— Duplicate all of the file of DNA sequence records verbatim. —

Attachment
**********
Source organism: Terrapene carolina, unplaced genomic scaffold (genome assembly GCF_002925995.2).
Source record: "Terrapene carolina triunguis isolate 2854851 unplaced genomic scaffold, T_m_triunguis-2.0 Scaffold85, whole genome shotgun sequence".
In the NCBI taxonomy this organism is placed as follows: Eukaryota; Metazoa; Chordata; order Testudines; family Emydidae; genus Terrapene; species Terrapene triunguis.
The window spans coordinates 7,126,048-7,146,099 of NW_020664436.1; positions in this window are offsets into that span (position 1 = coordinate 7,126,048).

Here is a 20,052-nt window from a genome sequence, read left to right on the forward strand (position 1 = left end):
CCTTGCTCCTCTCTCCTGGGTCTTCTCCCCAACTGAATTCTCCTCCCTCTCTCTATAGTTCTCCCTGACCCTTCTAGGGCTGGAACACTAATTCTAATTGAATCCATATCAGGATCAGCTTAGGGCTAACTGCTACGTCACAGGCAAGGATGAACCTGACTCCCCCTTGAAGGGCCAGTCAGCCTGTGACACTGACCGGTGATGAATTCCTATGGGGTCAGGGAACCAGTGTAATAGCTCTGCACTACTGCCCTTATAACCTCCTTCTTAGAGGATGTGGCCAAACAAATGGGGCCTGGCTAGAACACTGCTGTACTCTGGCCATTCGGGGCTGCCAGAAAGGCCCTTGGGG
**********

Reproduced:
Source organism: Terrapene carolina, unplaced genomic scaffold (genome assembly GCF_002925995.2).
Source record: "Terrapene carolina triunguis isolate 2854851 unplaced genomic scaffold, T_m_triunguis-2.0 Scaffold85, whole genome shotgun sequence".
In the NCBI taxonomy this organism is placed as follows: Eukaryota; Metazoa; Chordata; order Testudines; family Emydidae; genus Terrapene; species Terrapene triunguis.
The window spans coordinates 7,126,048-7,146,099 of NW_020664436.1; positions in this window are offsets into that span (position 1 = coordinate 7,126,048).

Here is a 20,052-nt window from a genome sequence, read left to right on the forward strand (position 1 = left end):
CCTTGCTCCTCTCTCCTGGGTCTTCTCCCCAACTGAATTCTCCTCCCTCTCTCTATAGTTCTCCCTGACCCTTCTAGGGCTGGAACACTAATTCTAATTGAATCCATATCAGGATCAGCTTAGGGCTAACTGCTACGTCACAGGCAAGGATGAACCTGACTCCCCCTTGAAGGGCCAGTCAGCCTGTGACACTGACCGGTGATGAATTCCTATGGGGTCAGGGAACCAGTGTAATAGCTCTGCACTACTGCCCTTATAACCTCCTTCTTAGAGGATGTGGCCAAACAAATGGGGCCTGGCTAGAACACTGCTGTACTCTGGCCATTCGGGGCTGCCAGAAAGGCCCTTGGGG